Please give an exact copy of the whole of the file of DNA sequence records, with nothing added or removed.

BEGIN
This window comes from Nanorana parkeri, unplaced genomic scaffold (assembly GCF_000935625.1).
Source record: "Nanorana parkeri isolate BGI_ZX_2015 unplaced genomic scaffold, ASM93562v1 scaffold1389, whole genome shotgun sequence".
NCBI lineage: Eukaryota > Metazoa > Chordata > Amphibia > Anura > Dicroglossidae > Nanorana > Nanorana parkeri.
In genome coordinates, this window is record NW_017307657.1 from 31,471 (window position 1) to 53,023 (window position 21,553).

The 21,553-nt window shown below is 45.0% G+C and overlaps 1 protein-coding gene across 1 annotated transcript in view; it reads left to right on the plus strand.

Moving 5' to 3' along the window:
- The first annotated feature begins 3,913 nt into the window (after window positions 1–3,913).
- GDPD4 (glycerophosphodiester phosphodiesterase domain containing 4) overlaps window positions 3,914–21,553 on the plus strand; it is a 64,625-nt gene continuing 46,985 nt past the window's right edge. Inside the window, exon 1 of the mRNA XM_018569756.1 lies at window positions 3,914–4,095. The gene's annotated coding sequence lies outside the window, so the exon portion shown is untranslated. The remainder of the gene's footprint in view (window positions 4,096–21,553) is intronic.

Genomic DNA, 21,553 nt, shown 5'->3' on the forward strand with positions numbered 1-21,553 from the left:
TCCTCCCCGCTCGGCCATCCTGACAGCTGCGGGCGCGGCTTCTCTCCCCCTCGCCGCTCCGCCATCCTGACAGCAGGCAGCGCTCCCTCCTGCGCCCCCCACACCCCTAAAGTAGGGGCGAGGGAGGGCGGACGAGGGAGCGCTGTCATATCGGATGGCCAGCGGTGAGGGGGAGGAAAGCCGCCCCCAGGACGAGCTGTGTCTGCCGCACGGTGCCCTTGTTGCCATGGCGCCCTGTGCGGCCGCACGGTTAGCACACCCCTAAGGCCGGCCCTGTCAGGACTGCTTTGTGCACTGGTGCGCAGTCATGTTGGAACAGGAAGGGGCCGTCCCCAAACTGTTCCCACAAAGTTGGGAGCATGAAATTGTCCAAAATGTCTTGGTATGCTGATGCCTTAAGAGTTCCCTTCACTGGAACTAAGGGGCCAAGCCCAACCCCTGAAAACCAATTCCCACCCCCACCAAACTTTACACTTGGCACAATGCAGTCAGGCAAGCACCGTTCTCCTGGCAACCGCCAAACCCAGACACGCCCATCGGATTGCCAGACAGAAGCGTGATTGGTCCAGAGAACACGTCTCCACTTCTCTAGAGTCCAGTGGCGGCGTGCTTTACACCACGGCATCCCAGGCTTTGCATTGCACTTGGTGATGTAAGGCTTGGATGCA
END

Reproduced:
This window comes from Nanorana parkeri, unplaced genomic scaffold (assembly GCF_000935625.1).
Source record: "Nanorana parkeri isolate BGI_ZX_2015 unplaced genomic scaffold, ASM93562v1 scaffold1389, whole genome shotgun sequence".
NCBI lineage: Eukaryota > Metazoa > Chordata > Amphibia > Anura > Dicroglossidae > Nanorana > Nanorana parkeri.
In genome coordinates, this window is record NW_017307657.1 from 31,471 (window position 1) to 53,023 (window position 21,553).

The 21,553-nt window shown below is 45.0% G+C and overlaps 1 protein-coding gene across 1 annotated transcript in view; it reads left to right on the plus strand.

Moving 5' to 3' along the window:
- The first annotated feature begins 3,913 nt into the window (after window positions 1–3,913).
- GDPD4 (glycerophosphodiester phosphodiesterase domain containing 4) overlaps window positions 3,914–21,553 on the plus strand; it is a 64,625-nt gene continuing 46,985 nt past the window's right edge. Inside the window, exon 1 of the mRNA XM_018569756.1 lies at window positions 3,914–4,095. The gene's annotated coding sequence lies outside the window, so the exon portion shown is untranslated. The remainder of the gene's footprint in view (window positions 4,096–21,553) is intronic.

Genomic DNA, 21,553 nt, shown 5'->3' on the forward strand with positions numbered 1-21,553 from the left:
TCCTCCCCGCTCGGCCATCCTGACAGCTGCGGGCGCGGCTTCTCTCCCCCTCGCCGCTCCGCCATCCTGACAGCAGGCAGCGCTCCCTCCTGCGCCCCCCACACCCCTAAAGTAGGGGCGAGGGAGGGCGGACGAGGGAGCGCTGTCATATCGGATGGCCAGCGGTGAGGGGGAGGAAAGCCGCCCCCAGGACGAGCTGTGTCTGCCGCACGGTGCCCTTGTTGCCATGGCGCCCTGTGCGGCCGCACGGTTAGCACACCCCTAAGGCCGGCCCTGTCAGGACTGCTTTGTGCACTGGTGCGCAGTCATGTTGGAACAGGAAGGGGCCGTCCCCAAACTGTTCCCACAAAGTTGGGAGCATGAAATTGTCCAAAATGTCTTGGTATGCTGATGCCTTAAGAGTTCCCTTCACTGGAACTAAGGGGCCAAGCCCAACCCCTGAAAACCAATTCCCACCCCCACCAAACTTTACACTTGGCACAATGCAGTCAGGCAAGCACCGTTCTCCTGGCAACCGCCAAACCCAGACACGCCCATCGGATTGCCAGACAGAAGCGTGATTGGTCCAGAGAACACGTCTCCACTTCTCTAGAGTCCAGTGGCGGCGTGCTTTACACCACGGCATCCCAGGCTTTGCATTGCACTTGGTGATGTAAGGCTTGGATGCA